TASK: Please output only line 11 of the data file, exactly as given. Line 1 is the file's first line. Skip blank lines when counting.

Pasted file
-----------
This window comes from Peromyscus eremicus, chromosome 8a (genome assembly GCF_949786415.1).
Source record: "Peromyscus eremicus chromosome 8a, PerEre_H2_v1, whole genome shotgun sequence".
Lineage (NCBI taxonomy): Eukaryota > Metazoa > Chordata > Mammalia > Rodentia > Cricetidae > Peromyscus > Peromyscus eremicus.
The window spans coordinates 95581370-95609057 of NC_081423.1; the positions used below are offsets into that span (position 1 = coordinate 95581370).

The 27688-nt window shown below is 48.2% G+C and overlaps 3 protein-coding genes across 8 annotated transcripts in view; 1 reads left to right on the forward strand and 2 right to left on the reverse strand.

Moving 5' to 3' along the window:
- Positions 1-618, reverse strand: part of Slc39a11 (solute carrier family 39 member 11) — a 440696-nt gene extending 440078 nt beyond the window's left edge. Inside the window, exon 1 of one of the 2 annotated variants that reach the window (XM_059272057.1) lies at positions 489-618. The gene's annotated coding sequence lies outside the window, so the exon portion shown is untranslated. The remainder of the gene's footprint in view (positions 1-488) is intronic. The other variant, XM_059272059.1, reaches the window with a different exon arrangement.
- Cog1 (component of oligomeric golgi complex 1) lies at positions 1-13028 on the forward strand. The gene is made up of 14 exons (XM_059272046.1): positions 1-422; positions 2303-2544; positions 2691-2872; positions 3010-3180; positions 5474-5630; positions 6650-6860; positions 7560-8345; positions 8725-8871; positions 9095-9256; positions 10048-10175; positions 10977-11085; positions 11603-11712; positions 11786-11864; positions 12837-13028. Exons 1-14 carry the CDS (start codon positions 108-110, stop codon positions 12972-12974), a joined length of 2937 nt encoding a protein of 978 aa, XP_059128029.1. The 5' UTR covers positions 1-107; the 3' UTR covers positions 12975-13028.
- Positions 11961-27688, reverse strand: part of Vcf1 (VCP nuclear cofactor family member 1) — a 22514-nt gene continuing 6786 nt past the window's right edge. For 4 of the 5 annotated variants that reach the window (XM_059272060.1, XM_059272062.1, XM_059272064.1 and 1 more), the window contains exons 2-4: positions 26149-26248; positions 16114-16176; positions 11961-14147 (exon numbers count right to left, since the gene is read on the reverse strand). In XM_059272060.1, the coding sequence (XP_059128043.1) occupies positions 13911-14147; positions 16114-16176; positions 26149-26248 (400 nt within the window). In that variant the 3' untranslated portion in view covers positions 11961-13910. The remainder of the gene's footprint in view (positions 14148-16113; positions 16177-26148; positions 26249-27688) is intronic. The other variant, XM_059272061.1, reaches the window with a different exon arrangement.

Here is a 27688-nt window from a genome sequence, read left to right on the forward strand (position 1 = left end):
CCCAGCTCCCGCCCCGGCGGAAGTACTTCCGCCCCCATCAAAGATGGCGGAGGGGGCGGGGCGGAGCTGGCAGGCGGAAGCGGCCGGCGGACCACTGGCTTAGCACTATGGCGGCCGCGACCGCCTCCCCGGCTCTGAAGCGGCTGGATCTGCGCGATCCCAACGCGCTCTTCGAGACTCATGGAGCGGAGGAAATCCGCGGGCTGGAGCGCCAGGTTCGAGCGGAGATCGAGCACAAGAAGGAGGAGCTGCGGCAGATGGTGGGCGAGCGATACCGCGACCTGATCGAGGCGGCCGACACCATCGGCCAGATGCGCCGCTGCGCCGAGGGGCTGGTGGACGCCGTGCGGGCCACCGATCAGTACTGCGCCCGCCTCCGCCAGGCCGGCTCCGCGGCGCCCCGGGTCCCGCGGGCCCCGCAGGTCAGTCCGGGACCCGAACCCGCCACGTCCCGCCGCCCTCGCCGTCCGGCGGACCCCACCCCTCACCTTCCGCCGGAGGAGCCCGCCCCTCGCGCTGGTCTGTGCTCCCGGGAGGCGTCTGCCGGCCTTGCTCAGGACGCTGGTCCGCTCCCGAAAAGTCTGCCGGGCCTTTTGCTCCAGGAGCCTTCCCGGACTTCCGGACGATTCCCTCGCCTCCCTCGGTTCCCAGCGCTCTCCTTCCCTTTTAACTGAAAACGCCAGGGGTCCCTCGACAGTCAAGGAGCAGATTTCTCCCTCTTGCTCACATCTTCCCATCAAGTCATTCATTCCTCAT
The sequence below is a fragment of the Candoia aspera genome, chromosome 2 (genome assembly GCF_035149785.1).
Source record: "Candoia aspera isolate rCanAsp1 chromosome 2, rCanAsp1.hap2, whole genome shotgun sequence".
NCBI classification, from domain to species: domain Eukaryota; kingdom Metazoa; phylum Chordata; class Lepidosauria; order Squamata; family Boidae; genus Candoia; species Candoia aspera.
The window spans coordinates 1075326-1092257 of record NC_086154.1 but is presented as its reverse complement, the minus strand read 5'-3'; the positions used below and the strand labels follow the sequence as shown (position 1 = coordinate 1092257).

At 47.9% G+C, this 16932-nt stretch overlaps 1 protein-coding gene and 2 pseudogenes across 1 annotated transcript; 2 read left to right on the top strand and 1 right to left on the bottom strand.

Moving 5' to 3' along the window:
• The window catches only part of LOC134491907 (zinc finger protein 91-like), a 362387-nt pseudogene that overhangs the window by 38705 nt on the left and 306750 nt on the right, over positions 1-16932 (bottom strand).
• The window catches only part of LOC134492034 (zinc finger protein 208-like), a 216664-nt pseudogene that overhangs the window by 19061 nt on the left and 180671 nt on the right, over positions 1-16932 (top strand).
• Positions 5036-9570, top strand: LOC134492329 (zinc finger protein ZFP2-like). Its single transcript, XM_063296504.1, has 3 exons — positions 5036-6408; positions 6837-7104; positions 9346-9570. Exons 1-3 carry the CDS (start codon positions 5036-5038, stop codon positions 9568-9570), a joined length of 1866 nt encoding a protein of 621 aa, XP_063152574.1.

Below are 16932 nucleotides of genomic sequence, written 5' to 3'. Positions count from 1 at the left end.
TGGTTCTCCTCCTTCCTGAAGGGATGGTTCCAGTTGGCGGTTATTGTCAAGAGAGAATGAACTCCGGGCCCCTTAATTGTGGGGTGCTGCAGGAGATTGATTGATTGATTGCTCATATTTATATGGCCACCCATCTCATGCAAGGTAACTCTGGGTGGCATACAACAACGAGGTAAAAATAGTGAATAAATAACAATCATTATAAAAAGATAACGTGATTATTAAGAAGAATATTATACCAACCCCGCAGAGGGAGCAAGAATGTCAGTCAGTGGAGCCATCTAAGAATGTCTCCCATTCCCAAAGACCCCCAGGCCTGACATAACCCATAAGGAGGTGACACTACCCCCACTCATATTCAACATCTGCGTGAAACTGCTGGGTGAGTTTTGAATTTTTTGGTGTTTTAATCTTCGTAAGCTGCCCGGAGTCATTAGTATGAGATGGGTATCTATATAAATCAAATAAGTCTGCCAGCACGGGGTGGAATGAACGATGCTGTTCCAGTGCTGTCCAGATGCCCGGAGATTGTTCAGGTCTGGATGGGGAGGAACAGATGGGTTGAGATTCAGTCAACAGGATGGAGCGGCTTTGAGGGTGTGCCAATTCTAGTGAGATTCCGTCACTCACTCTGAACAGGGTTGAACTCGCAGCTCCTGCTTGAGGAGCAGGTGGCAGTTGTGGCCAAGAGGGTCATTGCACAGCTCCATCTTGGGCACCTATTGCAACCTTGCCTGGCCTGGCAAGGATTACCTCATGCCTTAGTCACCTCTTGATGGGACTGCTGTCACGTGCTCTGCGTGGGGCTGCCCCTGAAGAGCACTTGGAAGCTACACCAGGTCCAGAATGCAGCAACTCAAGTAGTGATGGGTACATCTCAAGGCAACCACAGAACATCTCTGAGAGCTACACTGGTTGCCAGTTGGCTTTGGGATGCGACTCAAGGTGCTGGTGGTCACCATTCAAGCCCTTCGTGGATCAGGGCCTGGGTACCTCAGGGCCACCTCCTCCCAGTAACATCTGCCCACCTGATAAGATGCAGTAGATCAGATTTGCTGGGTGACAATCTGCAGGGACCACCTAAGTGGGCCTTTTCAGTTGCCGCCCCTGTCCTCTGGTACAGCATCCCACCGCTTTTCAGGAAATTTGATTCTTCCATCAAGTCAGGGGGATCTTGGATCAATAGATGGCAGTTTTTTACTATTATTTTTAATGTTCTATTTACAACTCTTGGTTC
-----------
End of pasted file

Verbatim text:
CCCAGCTCCCGCCCCGGCGGAAGTACTTCCGCCCCCATCAAAGATGGCGGAGGGGGCGGGGCGGAGCTGGCAGGCGGAAGCGGCCGGCGGACCACTGGCTTAGCACTATGGCGGCCGCGACCGCCTCCCCGGCTCTGAAGCGGCTGGATCTGCGCGATCCCAACGCGCTCTTCGAGACTCATGGAGCGGAGGAAATCCGCGGGCTGGAGCGCCAGGTTCGAGCGGAGATCGAGCACAAGAAGGAGGAGCTGCGGCAGATGGTGGGCGAGCGATACCGCGACCTGATCGAGGCGGCCGACACCATCGGCCAGATGCGCCGCTGCGCCGAGGGGCTGGTGGACGCCGTGCGGGCCACCGATCAGTACTGCGCCCGCCTCCGCCAGGCCGGCTCCGCGGCGCCCCGGGTCCCGCGGGCCCCGCAGGTCAGTCCGGGACCCGAACCCGCCACGTCCCGCCGCCCTCGCCGTCCGGCGGACCCCACCCCTCACCTTCCGCCGGAGGAGCCCGCCCCTCGCGCTGGTCTGTGCTCCCGGGAGGCGTCTGCCGGCCTTGCTCAGGACGCTGGTCCGCTCCCGAAAAGTCTGCCGGGCCTTTTGCTCCAGGAGCCTTCCCGGACTTCCGGACGATTCCCTCGCCTCCCTCGGTTCCCAGCGCTCTCCTTCCCTTTTAACTGAAAACGCCAGGGGTCCCTCGACAGTCAAGGAGCAGATTTCTCCCTCTTGCTCACATCTTCCCATCAAGTCATTCATTCCTCAT